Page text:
Summertime Dessert Series: Triple Berry Clafouti

Aren't these just gorgeous?  They are perfect and slightly tart.  My mouth is watering just writing this

My little munchkin and I spent an hour in the blazing California sun, in order to gather what amounted to about six pounds of beautiful, tart blackberries.  These berries are destined for all sorts of delectable treats.  Since we also had some beautiful raspberries to use up and I picked up another big tub of blueberries at Costco, I decided to try a dessert I have wanted to make for awhile, but hadn't gotten a chance to do: a clafouti.

Fresh from the oven!

According to Wikipedia, a clafouti is "a baked French dessert of black cherries arranged in a buttered dish and covered with a thick flan-like batter. The clafoutis is dusted with powdered sugar and served lukewarm."  This is obviously a deviation from that, but the idea is still the same.  This recipe is adapted from the Better Homes and Gardens cookbook and calls for a mixture of 3 cups of berries.  I did a cup each of blackberries, raspberries and blueberries.

Triple Berry Clafouti
2/3 cups whipping cream
1/3 cup soured milk
3 eggs
1/3 cup flour
1/4 cup sugar
2 Tbsp melted butter
1 tsp vanilla
1 cup each blackberries, blueberries and raspberries

Preheat oven to 375F. Spray a 9 inch pie plate with cooking or baking spray.

Mix berries together in the pie plate.  Combine all ingredients except the berries in a medium mixing bowl and whisk until smooth.  Add in a dash of salt.  The batter will be very thin.  Pour the batter over the berries in the pie plate.

Bake for 50-55 minutes (I baked mine for 50 minutes and it was perfect) or until the top is puffy and lightly browned.

Serve warm with either a light dusting of powdered sugar or a small scoop of vanilla ice cream.

This is nice for a summer dessert or brunch.  It tastes best when it is fresh from the oven!

Sunday, July 10, 2011

Key Lime Curd

I recently lucked in to finding a two pound bag of tiny key limes for a mere $1.50.  That is a great deal, but a LOT of little limes to find a use for.  Right away, I decided to make a batch of lime curd, especially considering that I had a lot of left over egg yolks after the egg white intensive sponge cake I posted about the other day.  I've got a few ideas up my sleeve on what to do with the lime curd, but I haven't gotten there, yet.  For now, here is the lime curd recipe:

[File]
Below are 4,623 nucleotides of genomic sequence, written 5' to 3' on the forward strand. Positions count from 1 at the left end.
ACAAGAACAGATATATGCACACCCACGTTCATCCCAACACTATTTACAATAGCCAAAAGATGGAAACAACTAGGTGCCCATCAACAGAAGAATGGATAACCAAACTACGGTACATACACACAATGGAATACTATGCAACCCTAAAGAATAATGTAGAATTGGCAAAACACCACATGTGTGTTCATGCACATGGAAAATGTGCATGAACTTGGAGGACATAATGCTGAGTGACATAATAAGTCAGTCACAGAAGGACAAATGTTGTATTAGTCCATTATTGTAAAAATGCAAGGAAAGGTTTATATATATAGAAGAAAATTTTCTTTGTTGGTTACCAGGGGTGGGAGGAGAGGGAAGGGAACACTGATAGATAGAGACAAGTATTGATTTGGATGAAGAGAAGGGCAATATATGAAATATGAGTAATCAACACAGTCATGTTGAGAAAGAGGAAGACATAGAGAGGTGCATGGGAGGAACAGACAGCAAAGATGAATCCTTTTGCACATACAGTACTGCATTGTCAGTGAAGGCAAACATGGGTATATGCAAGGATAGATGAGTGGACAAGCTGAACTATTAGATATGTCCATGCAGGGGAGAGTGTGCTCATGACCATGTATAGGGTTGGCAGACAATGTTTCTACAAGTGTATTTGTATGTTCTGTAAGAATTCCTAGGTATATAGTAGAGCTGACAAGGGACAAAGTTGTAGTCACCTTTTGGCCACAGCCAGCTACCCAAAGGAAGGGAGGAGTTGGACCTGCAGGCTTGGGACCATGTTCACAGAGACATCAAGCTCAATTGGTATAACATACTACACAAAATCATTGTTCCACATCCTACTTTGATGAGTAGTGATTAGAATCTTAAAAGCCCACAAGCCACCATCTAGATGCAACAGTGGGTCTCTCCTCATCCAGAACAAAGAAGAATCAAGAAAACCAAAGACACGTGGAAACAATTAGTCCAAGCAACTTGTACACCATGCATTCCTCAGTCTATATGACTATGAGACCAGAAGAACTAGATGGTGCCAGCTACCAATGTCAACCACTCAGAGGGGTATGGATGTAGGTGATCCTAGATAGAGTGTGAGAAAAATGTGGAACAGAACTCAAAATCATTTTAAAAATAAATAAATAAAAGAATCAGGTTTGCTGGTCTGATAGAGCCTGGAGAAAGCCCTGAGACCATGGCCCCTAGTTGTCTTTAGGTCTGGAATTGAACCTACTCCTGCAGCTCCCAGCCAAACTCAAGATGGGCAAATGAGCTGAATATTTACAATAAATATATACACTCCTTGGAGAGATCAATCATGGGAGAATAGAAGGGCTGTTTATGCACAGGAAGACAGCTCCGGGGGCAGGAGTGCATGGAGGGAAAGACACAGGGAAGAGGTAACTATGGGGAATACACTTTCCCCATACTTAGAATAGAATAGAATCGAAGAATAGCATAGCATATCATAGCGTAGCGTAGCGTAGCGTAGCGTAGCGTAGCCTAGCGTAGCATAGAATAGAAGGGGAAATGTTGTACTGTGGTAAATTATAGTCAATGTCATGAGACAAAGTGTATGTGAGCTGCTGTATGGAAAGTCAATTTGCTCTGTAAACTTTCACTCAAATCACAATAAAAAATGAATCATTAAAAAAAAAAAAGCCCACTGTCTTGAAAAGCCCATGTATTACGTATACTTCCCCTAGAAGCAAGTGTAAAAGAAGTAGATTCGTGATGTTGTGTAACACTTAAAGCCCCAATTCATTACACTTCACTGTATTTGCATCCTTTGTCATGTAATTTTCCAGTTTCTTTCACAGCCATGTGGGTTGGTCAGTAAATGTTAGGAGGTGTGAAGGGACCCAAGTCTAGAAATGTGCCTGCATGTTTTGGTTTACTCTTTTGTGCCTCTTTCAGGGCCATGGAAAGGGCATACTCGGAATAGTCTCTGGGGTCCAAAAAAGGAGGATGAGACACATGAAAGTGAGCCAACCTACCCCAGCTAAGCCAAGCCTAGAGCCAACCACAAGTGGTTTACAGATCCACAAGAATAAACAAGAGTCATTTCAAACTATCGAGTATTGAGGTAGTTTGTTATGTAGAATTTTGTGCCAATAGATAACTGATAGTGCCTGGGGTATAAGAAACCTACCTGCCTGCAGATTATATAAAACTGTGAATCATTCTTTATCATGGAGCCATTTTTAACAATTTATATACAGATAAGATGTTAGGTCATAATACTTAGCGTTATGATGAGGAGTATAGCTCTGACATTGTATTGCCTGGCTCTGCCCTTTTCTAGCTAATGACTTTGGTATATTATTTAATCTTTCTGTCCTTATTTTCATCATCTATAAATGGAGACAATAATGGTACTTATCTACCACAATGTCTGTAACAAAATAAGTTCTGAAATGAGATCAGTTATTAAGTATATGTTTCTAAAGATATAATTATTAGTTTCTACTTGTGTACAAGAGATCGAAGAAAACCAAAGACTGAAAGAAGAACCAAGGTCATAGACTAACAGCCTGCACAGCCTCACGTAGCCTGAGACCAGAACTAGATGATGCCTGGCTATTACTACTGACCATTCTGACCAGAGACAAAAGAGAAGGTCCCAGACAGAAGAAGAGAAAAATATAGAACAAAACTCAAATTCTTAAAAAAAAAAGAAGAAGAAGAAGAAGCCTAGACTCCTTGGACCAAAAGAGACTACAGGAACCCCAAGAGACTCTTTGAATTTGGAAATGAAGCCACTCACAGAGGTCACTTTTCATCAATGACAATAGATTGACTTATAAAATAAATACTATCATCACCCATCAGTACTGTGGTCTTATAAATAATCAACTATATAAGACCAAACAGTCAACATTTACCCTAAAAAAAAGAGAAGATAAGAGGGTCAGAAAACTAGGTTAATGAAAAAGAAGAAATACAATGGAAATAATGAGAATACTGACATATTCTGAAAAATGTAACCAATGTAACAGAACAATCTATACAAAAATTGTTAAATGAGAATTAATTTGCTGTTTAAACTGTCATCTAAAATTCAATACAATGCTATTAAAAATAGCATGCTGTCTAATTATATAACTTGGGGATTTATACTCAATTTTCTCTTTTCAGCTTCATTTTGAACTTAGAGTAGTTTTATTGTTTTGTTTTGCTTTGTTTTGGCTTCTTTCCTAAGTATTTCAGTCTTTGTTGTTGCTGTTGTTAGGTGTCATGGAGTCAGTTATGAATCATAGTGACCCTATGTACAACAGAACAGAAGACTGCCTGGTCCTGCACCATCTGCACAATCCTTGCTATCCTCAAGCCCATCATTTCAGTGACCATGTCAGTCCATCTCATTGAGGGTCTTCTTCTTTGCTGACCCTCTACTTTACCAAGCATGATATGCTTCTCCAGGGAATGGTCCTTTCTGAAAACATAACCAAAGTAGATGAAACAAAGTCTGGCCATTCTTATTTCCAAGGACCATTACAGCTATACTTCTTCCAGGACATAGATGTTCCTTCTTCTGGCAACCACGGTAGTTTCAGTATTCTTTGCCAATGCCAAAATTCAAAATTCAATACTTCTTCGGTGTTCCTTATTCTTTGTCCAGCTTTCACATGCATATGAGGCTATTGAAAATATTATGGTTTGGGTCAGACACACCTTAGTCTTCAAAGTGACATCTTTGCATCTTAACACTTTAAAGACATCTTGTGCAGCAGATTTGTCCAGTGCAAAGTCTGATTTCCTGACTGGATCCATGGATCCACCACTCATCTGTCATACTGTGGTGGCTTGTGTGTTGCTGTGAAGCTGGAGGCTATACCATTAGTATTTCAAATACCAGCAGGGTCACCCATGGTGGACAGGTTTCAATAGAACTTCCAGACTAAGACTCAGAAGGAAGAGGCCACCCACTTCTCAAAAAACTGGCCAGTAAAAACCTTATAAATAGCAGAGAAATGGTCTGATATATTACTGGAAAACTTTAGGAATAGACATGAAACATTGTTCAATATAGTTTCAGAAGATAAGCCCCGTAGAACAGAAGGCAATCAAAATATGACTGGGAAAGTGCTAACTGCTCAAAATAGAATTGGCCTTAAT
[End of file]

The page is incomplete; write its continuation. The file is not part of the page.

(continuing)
Going back a few months, I made some very nice lemon curd.  That recipe worked so well for me that I used it again here, substituting the lime for lemon in the recipe.

Key Lime Curd
6 large egg yolks 
3/4 cup lime juice
1 Tbsp grated lime zest
1/2 cup Splenda sugar blend (1 cup sugar if using regular sugar)
1 stick of butter, cut up
a few drops green food coloring (optional)

Combine the egg yolks, juice, zest and sugar in a medium saucepan and whisk together until smooth.  Cook over medium heat, stirring constantly until mixture thicken and coats the back of a spoon (about 8-9 minutes.)  Remove from heat and start stirring in the butter, one piece at a time, ensuring that each piece melts completely before the addition of the next one.  At this point, you can add a few drops of green food coloring.  I added it because I wanted to be able to distinguish the lime curd from the lemon curd in my refrigerator.

Pour the completed curd into clean containers.  You can process canning jars to make it shelf stable, but I have heard that it doesn't keep for too long.  I chose to just refrigerate it.  I hope to use it up soon enough, anyway! (hint: I plan to pair it with some cherries very soon...)

Wednesday, July 6, 2011

Summertime Dessert Series: Lemon-Lime Sponge Cake with Lime Seven Minute Frosting

Ah, summer.  I just love summertime desserts.  They are cool and refreshing and a great way to forget about the heat.  At least for a little while.  And here in the California Bay Area, have we ever got some summer heat!  After a cold and rainy Spring, Summer has come on and brought us temperatures in the 90s and 100s. Perfect weather for a nice, cool dessert.  I'm going to try to post a cool summertime dessert every week and this week I'm starting with this Lemon-Lime Sponge cake with cool lime Seven Minute Frosting.